Saturday, October 2, 2010

Review: Clockwork Heart, by Dru Pagliassotti

I just loaned out my copy of Clockwork Heart to my younger cousin, who's herself a voracious reader, so I can't dive in-depth with page numbers and exacting names as I would ordinarily have liked to, but it's memorable enough for me to be able to comment on some larger issues.

But firstly, you should know that I liked it.
Clockwork Heart is the story of Taya Icarus, and her entanglement with two brothers from the ruling caste in the grand city of Ondinium that has had peace, as well as rigid social rules, for the last thousand years. She flies with wings that are made light with the material that gives the city its name, delivering messages and packages in between the castes.

The classes are separated into four: the administrative ruling class, executive police caste, labouring proles, and free-flying icarii who run messages between all three rings of society. Dru Pagliassotti draws clear lines between them - their functions in society, how they relate to each other, how trapped they are in their own castes. The ruling class, decaturs, are viewed as those who are near-perfect, ready for the Final Forging by the goddess that the people of Ondinium believe in. As such, they wear metal masks in the presence of the lower-classes, and it is taboo to see the face of a decatur. Each member of the groups have different tattoos or emblems to signify their place.

After a daring rescue, Taya Icarus is suddenly the center of attention, and she becomes the target for the affections of Alistair, a charming decatur, cousin to the woman she rescued. He is handsome, intelligent, and the greatest programmer of the engines that run the city. Alistair has big dreams for the improvement of Ondinium society. His flirtations are suave, and he is open with his attraction to Taya. In contrast, his elder brother Cristof lives in the tiertiary level of the city as a humble, socially-awkward clock repairman, cantankerous and grumpy to all he meets. Disillusioned by the ruling class, Cristof has renounced his position and birthright, living barefaced, although he still retains his finances. As the book progresses, as do Taya's relationships with Alistair and Cristof, but never in a love-at-first-sight sort of quick pace that some romances demand of their characters. Instead, we are guided through Taya's impressions of both brothers, comparing and contrasting, and even though it's easy to empathize with Taya, we still have enough room to decide which brother we like better.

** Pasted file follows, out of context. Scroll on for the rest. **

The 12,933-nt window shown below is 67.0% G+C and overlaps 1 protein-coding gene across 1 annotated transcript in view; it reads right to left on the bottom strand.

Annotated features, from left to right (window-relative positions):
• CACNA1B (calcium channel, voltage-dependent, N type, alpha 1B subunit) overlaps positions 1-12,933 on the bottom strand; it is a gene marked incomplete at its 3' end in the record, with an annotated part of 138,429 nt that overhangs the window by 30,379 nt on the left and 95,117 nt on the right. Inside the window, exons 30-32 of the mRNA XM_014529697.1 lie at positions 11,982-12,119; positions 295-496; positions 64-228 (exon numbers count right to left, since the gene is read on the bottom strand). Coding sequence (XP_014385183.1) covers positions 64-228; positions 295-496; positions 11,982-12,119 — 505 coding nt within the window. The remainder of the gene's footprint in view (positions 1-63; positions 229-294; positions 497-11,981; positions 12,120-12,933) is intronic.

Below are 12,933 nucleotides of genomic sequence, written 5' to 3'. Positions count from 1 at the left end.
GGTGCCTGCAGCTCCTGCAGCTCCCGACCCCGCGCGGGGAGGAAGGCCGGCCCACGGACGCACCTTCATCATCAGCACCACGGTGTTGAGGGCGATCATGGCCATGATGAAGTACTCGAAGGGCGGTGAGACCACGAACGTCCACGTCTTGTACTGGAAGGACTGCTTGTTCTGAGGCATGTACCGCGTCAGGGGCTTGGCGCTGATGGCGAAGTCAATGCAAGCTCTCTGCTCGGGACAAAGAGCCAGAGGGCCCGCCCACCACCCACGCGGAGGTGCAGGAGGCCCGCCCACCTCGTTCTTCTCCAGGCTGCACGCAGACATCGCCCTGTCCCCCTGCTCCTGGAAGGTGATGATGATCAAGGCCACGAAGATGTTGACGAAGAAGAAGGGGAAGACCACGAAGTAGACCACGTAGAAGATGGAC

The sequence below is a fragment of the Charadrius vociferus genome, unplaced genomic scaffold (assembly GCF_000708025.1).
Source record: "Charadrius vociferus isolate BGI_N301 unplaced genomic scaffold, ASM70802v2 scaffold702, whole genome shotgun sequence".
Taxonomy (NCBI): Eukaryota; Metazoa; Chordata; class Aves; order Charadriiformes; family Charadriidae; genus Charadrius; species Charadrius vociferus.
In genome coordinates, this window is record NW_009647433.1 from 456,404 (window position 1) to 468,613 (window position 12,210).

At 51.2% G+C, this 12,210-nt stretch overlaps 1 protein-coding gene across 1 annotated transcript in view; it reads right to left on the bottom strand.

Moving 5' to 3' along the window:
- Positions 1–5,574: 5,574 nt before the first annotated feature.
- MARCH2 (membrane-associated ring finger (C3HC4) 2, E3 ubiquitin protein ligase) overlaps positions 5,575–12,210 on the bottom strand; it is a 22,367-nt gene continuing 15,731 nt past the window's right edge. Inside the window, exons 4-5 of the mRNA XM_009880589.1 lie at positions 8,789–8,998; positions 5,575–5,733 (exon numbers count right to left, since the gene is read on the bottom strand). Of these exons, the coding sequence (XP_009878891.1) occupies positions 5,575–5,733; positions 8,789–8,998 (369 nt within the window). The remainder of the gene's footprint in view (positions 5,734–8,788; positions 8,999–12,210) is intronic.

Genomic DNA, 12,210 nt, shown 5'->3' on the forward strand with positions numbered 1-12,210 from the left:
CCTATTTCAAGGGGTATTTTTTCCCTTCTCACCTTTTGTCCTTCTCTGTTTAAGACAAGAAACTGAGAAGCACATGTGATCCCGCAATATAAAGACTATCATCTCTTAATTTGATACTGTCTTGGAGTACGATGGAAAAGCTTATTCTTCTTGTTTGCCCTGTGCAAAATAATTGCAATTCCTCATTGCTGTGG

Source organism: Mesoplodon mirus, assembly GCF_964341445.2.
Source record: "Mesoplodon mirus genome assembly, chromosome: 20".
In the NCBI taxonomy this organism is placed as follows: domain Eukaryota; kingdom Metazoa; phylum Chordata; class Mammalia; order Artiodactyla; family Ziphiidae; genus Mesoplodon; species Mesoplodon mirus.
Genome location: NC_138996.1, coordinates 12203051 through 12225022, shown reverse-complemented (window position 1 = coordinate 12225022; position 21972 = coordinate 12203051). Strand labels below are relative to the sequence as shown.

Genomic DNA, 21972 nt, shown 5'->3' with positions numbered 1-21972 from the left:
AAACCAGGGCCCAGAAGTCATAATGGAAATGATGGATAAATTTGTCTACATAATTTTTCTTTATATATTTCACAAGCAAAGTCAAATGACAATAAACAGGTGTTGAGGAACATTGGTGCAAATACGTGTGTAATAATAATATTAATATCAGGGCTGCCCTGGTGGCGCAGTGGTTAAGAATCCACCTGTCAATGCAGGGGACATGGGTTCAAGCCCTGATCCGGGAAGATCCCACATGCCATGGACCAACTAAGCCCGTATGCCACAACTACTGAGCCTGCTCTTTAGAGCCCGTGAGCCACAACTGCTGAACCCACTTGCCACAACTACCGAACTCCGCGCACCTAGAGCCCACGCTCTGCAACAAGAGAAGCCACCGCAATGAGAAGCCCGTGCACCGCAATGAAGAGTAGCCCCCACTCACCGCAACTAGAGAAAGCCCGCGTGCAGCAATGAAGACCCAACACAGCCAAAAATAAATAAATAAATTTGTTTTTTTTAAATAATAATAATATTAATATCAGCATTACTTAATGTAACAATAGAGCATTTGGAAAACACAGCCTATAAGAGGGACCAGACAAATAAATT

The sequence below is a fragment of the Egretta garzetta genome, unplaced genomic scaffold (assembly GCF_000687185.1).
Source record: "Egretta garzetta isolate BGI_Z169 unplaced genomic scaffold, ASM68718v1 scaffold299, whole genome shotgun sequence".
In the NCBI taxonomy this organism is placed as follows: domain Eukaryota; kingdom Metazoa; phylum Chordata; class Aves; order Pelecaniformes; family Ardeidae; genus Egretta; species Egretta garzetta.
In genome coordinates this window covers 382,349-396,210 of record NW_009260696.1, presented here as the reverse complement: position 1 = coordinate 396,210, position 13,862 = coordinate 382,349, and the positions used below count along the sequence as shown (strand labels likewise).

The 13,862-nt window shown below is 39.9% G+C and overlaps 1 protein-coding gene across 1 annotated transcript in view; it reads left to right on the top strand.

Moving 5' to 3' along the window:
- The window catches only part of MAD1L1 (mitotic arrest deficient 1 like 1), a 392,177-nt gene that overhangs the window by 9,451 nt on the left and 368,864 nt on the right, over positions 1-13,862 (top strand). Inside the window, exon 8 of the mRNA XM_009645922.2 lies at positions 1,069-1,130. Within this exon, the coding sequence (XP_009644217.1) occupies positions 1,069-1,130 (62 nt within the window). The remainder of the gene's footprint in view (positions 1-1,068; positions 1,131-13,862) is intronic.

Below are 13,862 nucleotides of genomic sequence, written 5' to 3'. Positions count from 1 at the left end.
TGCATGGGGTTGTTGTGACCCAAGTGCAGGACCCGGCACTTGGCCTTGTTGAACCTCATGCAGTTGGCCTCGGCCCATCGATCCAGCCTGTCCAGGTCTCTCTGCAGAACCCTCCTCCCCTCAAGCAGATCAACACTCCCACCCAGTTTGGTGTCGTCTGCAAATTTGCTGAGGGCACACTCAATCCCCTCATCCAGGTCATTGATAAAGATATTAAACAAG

Pagliassotti has created a believable secondary world, in which Ondinium is the main focus, but there are reminders that it is not the only location that matters. It has rivalries and trade with other countries, with associated roles - Taya is applying for a diplomatic position in order to travel further afield than merely between classes. The people are not just a white default; Taya is the child of immigrants, and deals with other immigrants, whose languages she has learned and attempts to speak. Each group has their own stereotypes and opinions about other groups, and appropriate relationships and tensions. There is an underground group that hates how the government runs, even as the engines run loyalty tests on the people, called the Torn Cards - so-called for their calling card, torn programming cards, that they leave at the sites of their terrorist attacks.

I'll be using this as one of my primary texts as an example of good treatment of racial issues, even though the secondary world element of it makes it a racial  parallel/analogy which isn't as good as as dealing with actual racial issues (unlike, say, Dreadnought).

Still! This steampunk postcolonialist gives it a Yay, as a fun read, thrilling adventure, sappy romance, and LOL icarus fashion couture!

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